Android users were found to be more honest compared with iPhone users. The research, conducted in the United Kingdom, also linked the type of smartphone users with other series of descriptive demographic and psychographic criteria.
The research, published online in the journal Cyberpsychology, Behavior, and Social Networking, is the first one to link psychological traits to typologies of phone users, instead of just demographic criteria.
Smartphones And Psychological Profiles
As four in five adults in the UK own a smartphone, the market is split approximately 50/50 between Android and iOS. The study looked to find a correlation between personalities of the users and the phone types, revealing important characteristics of the key demographics interested in these types of products.
The methodology of the study was quantitative, and more than 500 volunteers were asked to complete a number of questionnaires about themselves, along with their attitudes and perceptions when it comes to their phones.
The research found that iPhone users are more likely to be younger, as well as twice more likely to be women, and see their phones as a status object instead of just a useful instrument. The iPhone segment was also found to be more extroverted, and less concerned about owning a device that most people like.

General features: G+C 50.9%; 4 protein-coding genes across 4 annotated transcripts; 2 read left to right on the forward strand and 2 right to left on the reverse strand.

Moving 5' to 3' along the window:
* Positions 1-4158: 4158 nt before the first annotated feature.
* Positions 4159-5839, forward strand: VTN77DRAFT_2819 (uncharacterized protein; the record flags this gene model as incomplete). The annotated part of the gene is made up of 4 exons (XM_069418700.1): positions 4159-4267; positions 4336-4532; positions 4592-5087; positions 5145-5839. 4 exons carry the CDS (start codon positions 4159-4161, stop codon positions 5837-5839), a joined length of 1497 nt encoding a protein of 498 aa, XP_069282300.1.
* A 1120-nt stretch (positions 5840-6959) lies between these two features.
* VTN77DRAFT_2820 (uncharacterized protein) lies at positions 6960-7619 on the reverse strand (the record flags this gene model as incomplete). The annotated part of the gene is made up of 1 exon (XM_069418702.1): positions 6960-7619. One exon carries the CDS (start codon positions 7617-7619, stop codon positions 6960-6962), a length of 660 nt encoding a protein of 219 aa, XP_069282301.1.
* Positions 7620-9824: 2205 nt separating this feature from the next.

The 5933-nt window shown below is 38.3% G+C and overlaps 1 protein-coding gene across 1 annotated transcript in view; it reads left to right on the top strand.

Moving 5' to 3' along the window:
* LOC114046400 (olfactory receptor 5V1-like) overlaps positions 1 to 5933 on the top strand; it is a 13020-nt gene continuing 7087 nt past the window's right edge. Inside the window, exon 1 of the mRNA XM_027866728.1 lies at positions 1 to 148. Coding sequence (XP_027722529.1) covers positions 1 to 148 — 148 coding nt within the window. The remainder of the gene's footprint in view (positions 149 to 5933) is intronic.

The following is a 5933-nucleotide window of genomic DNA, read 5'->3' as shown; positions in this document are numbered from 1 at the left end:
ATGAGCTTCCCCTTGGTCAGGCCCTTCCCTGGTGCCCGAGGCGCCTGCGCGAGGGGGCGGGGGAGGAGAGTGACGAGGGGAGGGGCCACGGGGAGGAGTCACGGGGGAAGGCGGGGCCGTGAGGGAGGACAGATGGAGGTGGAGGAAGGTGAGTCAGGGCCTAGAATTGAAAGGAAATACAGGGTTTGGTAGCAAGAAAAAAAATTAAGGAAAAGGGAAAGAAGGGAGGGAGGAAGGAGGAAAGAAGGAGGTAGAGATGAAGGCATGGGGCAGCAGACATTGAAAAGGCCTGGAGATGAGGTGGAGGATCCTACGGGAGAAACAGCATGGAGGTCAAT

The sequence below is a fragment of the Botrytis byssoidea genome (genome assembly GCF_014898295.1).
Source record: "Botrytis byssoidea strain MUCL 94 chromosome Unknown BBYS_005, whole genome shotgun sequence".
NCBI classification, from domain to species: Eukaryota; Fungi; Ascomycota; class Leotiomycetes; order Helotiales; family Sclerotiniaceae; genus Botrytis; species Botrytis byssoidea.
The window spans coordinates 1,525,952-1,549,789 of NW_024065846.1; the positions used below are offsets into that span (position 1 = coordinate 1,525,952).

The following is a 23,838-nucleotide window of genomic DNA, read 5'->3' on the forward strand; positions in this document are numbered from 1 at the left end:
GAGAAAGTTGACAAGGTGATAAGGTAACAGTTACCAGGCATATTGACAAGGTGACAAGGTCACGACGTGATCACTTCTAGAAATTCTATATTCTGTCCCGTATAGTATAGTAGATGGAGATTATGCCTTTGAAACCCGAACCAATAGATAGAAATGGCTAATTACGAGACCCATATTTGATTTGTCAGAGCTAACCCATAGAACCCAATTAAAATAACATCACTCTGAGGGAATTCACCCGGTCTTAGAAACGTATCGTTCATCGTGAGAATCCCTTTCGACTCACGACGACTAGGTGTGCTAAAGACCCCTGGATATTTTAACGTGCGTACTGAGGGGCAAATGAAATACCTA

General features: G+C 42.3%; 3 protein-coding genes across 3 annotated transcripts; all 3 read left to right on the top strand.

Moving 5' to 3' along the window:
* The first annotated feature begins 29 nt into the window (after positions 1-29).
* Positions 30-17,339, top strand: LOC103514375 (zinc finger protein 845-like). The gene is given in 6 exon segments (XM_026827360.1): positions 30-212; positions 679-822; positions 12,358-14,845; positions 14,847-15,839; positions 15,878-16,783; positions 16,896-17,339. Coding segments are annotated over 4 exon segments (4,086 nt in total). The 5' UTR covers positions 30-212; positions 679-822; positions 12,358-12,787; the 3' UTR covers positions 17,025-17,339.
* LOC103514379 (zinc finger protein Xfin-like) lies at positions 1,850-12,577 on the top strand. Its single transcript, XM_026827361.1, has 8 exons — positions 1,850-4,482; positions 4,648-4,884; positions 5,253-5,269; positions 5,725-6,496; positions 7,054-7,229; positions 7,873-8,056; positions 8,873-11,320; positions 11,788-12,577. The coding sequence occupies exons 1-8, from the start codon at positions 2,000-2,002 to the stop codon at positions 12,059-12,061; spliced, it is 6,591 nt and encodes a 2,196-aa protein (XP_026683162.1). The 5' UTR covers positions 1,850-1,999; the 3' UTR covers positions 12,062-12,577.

In contrast, Android users are more likely older males, found to be more honest and agreeable, as well as less likely to break rules just for personal purposes. Consequently, the representatives of the Android market were also found to be less interested in status and wealth than the consumers of the rival smartphone.
“In this study, we demonstrate for the first time that an individual’s choice of smartphone operating system can provide useful clues when it comes to predicting their personality and other individual characteristics,” noted Dr. David Ellis from Lancaster University.
The Influence Of Smartphones
Previous studies have found smartphone users in general to be less patient, as a result of the heavy usage of technology, also explaining that smartphone addiction could be a result of unmanaged impulses instead of a reward that comes from using them.
Another research suggests that the type of impulsiveness found in teens who are addicted to their smartphones, from the fear of missing out (FOMO) syndrome to the time they spend on their gadgets, is very similar to behaviors seen in gamblers. Consequently, this is all the more concerning for parents and medical specialists, as social media pressure can contribute to the overall unhappiness of children.
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